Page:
Saturday, July 7, 2012

Lincoln: leadership and vampires

Hoping to beat the heat that blankets much of the mid-Atlantic region this week, I took advantage of our "indoor season" here in Virginia and finished reading Ronald C. White Jr.'s excellent A. Lincoln. It is a compelling biography of one of our nation's true heroes. Today as we experience governmental gridlock, we could use a leader like Lincoln, whose wisdom and determination led him to do the right thing, in spite of public opinion, often against the advice of his "team of rivals"(as Doris Kearns Goodwin so famously dubbed his Cabinet).

I am not quite sure about the new movie Abraham Lincoln, Vampire Hunter. I have not seen it, but I wonder if its timing was planned to tap into a national zeitgeist. Aside from being in the middle of the 150th anniversary of the Civil War , this election year make us think about leadership. Many feel we could use a leader like Lincoln, who was brave enough to stand up to his enemies and fight to the finish (see White's book for a description of Lincoln's ongoing frustration with his generals, "Unconditional Surrender" Grant excepted).

White's biography provides a great case study in leadership. I urge anyone anywhere who wants to be a real leader to read it. I particularly appreciate the pages White devotes to analysis of Lincoln's important speeches and addresses. And the detail he gives on Lincoln's thorough preparation! The master speaker worked tirelessly in relentless pursuit of the right phrase, the correct tone, and imagery. He also kept reams of private "notes to self" in desk drawers wherever he was (law office in Springfield, Presidential Office in the White House) that provided the foundation for many speeches - even years later.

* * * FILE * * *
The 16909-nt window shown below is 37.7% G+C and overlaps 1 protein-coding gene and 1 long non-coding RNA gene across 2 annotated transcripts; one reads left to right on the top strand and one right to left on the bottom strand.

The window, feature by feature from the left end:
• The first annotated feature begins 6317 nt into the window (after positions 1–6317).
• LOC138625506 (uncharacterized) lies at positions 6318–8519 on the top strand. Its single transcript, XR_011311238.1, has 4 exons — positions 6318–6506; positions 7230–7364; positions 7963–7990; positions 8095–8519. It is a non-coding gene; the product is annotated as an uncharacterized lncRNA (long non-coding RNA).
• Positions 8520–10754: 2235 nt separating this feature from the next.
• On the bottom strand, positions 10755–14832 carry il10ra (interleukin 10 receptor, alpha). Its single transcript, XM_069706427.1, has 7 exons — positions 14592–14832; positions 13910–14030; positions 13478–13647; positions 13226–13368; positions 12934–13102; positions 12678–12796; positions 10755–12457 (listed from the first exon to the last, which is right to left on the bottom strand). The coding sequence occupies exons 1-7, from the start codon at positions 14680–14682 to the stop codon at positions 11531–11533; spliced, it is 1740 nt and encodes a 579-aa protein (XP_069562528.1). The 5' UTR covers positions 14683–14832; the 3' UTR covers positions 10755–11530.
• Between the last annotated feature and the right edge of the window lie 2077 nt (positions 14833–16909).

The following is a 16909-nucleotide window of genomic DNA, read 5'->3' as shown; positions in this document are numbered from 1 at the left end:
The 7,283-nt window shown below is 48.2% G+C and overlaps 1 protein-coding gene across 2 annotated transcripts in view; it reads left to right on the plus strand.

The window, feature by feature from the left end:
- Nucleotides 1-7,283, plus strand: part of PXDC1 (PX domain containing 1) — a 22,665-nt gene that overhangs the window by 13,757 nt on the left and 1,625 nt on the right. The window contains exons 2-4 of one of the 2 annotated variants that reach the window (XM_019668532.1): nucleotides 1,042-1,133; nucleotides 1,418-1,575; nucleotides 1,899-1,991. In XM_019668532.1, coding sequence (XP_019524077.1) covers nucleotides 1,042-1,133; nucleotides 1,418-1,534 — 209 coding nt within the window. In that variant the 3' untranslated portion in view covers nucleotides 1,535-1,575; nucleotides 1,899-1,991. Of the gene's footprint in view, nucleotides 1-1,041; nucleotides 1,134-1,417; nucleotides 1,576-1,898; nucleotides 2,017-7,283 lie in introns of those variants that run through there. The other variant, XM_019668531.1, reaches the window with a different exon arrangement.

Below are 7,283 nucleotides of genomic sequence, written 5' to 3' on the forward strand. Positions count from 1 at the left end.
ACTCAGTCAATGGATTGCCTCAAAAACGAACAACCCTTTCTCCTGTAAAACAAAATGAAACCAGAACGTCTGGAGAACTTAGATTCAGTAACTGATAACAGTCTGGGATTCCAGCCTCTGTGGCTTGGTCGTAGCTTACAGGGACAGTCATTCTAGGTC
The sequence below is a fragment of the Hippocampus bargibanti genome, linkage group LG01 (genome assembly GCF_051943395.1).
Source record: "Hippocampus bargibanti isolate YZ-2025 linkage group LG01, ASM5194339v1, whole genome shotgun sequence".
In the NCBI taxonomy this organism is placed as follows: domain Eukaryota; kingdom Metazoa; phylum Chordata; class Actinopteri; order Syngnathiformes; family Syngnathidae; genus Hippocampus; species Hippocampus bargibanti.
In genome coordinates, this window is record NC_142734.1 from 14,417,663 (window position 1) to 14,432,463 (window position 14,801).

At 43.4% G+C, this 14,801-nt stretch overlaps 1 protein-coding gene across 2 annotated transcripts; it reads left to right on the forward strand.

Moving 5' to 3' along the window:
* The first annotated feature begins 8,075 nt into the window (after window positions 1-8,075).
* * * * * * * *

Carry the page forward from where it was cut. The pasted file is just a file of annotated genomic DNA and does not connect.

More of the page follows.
So the myth that he scribbled the Gettysburg address of the back of an envelope is just that  --- a myth. But like the story about Lincoln being a vampire slayer, maybe it appeals to us because we need to believe that someone who is such a monumental figure had superhuman qualities. No mere mortal like us could accomplish so much. . .  Or could she?

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